Image: A cover from the '70s and today, courtesy Tiger Beat's archives.
Calm down your inner preteen girl for a second, and get savvy below.
“It’s a great investment,” Daily Mail North America Chief Executive Jon Steinberg explained to New York Times. “This is not a vanity investment.”
First published over 50 years ago, the magazine gained fame for its multi-page glossy spreads that could be hung as posters.The current website will have a drastic overhaul with digital media more synced. There is — wait for it! — even a possibility of a music tour, radio station, ventures into TV and film, as well as apparel with the magazine’s vintage logo.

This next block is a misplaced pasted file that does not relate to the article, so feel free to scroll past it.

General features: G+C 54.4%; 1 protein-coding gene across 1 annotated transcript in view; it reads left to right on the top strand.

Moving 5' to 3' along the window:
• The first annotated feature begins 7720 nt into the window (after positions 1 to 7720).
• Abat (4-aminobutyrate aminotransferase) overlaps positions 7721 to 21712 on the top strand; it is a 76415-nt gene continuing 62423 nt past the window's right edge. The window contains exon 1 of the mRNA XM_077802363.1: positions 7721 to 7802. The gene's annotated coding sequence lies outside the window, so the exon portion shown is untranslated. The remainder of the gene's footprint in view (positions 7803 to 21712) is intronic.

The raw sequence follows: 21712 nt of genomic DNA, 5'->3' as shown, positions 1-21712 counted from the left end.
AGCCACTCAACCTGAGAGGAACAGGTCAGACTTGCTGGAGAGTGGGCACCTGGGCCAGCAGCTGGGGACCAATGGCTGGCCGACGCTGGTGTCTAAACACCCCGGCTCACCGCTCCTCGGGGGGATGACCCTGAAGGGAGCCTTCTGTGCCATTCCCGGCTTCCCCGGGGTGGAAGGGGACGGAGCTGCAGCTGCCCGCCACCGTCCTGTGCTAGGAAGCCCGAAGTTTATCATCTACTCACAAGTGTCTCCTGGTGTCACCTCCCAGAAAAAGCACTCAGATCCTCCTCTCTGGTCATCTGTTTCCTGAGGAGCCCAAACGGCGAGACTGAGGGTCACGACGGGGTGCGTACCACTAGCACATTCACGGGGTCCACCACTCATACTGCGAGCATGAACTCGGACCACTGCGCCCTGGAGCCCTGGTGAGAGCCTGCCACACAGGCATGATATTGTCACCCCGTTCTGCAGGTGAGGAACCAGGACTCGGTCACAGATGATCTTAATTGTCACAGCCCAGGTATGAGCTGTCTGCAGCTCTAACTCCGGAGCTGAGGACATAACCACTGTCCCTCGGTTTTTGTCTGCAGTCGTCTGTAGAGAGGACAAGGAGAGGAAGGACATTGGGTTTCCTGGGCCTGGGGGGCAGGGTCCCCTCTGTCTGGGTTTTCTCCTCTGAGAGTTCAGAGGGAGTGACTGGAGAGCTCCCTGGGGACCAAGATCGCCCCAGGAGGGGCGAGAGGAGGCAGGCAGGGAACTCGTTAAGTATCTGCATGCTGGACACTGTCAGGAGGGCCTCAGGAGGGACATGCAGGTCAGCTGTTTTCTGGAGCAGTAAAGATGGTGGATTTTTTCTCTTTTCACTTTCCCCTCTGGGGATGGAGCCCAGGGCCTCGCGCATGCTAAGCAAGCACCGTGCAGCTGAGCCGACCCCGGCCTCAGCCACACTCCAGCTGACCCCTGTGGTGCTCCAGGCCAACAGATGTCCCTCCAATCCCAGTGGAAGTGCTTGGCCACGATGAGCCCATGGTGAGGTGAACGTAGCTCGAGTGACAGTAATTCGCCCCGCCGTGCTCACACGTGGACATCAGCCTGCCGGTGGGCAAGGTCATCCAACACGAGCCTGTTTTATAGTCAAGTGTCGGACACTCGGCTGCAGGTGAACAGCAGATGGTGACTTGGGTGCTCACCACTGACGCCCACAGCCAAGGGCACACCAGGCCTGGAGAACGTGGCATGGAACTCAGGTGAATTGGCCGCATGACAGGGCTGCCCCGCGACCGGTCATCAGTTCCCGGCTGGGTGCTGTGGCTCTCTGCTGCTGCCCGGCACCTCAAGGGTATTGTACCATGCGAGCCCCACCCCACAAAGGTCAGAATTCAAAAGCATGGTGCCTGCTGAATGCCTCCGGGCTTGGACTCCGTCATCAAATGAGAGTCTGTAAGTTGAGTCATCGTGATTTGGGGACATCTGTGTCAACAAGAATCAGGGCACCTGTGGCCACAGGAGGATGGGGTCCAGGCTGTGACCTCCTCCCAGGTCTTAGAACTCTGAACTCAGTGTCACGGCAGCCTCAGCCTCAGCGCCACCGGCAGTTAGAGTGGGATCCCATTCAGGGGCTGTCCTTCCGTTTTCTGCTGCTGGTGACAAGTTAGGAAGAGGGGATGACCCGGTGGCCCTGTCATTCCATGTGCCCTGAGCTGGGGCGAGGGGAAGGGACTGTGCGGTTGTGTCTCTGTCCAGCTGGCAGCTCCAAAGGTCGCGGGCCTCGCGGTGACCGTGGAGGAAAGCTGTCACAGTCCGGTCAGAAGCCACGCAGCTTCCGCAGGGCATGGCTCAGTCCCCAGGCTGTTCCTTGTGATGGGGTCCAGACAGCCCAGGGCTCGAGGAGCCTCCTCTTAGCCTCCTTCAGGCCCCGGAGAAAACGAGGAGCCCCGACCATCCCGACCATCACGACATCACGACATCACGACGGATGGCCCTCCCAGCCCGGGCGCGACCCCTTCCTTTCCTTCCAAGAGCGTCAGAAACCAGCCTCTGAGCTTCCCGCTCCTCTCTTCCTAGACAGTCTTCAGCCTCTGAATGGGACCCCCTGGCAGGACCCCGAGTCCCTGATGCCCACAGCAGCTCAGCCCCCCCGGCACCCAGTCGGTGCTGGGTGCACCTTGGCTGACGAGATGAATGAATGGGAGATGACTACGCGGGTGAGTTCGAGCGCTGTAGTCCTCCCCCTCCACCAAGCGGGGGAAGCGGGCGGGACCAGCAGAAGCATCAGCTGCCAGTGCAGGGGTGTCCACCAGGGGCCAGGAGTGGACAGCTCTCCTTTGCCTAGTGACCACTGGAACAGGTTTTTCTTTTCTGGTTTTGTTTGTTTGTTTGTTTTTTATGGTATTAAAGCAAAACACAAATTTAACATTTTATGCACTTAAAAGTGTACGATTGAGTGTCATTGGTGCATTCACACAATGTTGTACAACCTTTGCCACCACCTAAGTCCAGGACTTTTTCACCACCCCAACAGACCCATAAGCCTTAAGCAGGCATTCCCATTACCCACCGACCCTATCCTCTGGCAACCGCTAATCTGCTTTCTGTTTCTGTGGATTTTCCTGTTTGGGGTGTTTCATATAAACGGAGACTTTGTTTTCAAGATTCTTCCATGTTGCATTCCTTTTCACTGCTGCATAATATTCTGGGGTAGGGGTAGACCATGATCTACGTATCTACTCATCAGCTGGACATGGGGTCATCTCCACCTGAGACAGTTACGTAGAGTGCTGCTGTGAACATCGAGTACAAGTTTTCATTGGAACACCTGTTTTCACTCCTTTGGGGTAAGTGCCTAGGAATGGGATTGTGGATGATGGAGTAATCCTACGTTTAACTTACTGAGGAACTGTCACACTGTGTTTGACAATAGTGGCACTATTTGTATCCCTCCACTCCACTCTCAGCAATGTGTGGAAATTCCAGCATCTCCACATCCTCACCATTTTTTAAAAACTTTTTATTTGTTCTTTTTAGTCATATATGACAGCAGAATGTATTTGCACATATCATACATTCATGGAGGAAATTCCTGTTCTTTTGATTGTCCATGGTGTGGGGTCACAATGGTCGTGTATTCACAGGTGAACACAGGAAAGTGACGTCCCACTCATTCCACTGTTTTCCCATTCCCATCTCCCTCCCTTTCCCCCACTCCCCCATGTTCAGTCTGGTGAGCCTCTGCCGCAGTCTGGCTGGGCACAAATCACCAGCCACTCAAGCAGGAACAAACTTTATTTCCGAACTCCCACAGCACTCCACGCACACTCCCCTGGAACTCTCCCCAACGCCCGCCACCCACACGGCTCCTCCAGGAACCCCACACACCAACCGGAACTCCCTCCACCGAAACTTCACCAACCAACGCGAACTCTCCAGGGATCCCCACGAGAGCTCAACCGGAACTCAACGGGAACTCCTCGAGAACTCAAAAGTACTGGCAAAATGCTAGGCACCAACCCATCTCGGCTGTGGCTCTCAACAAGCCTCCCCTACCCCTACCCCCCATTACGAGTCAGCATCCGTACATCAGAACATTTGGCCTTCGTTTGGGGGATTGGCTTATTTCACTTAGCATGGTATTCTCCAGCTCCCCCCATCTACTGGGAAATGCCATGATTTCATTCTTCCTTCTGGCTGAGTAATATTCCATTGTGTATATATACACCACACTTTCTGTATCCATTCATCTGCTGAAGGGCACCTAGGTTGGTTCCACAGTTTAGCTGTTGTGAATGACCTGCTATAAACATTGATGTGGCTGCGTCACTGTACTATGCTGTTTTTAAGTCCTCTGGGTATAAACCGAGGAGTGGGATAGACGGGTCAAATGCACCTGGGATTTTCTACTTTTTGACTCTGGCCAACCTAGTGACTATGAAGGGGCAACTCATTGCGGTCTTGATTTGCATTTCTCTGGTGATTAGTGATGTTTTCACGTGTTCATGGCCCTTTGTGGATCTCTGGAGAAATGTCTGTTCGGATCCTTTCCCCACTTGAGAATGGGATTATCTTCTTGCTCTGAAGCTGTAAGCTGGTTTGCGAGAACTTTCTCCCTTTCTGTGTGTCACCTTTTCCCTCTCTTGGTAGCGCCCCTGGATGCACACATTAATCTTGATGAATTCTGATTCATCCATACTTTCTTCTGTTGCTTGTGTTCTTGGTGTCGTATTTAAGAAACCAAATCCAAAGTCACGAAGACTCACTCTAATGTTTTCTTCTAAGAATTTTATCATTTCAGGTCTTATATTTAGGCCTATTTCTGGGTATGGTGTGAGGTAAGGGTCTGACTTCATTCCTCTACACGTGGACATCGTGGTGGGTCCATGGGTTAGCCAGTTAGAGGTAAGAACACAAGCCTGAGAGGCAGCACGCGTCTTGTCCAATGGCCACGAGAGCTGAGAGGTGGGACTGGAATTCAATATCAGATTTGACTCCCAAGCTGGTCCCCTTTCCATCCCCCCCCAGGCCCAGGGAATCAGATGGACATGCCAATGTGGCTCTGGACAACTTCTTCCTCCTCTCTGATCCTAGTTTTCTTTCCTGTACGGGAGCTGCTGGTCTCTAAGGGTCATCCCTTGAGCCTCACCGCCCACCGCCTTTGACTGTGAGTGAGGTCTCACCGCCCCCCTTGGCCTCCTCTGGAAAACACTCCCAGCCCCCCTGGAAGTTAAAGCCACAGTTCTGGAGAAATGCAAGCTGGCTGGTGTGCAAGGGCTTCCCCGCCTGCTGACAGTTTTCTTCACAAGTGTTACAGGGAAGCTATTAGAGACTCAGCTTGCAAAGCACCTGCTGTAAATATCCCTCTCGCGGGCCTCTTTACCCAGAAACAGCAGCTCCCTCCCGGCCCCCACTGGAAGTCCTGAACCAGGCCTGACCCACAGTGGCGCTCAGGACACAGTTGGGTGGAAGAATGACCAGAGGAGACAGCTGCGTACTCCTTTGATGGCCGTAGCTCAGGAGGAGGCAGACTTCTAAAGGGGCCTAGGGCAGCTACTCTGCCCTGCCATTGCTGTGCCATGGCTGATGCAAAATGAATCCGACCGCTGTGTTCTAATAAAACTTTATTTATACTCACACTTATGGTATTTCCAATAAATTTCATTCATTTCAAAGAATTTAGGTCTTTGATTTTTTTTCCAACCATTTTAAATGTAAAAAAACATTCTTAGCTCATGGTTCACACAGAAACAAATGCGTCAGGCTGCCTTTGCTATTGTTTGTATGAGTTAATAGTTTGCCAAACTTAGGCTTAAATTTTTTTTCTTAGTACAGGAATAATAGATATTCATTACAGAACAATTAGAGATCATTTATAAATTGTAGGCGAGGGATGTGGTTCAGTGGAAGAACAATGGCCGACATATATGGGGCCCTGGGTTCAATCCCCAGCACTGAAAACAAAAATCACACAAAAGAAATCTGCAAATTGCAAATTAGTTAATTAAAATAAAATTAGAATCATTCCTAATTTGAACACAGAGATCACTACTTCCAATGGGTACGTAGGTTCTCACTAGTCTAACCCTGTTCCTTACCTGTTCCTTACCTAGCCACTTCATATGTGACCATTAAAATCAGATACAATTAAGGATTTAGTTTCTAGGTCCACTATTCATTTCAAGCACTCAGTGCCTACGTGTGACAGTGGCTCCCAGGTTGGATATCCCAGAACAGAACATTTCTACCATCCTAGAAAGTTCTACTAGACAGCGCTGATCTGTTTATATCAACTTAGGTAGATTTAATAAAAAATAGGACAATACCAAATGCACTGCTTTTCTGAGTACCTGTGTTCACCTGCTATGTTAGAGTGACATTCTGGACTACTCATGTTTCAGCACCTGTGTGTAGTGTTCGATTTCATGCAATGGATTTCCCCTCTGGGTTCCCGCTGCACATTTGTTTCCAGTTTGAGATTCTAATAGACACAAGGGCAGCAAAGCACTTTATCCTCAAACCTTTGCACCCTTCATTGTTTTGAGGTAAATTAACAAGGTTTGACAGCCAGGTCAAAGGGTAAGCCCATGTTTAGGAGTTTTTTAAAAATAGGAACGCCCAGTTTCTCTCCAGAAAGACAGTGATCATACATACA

“I knew when I was a teenager how much impact it had,” Tisch said. “I’m certainly excited about not only restoring the power of Tiger Beat, but really introducing it to a whole new generation and hopefully many generations going forward.”
The September issue, which was released today, is the first official re-launched content. There's no word on which star will go on to dominate the pages monthly, but he will definitely be too young for you.
What do you think? Will a magazine about young pop stars survive in the Internet age?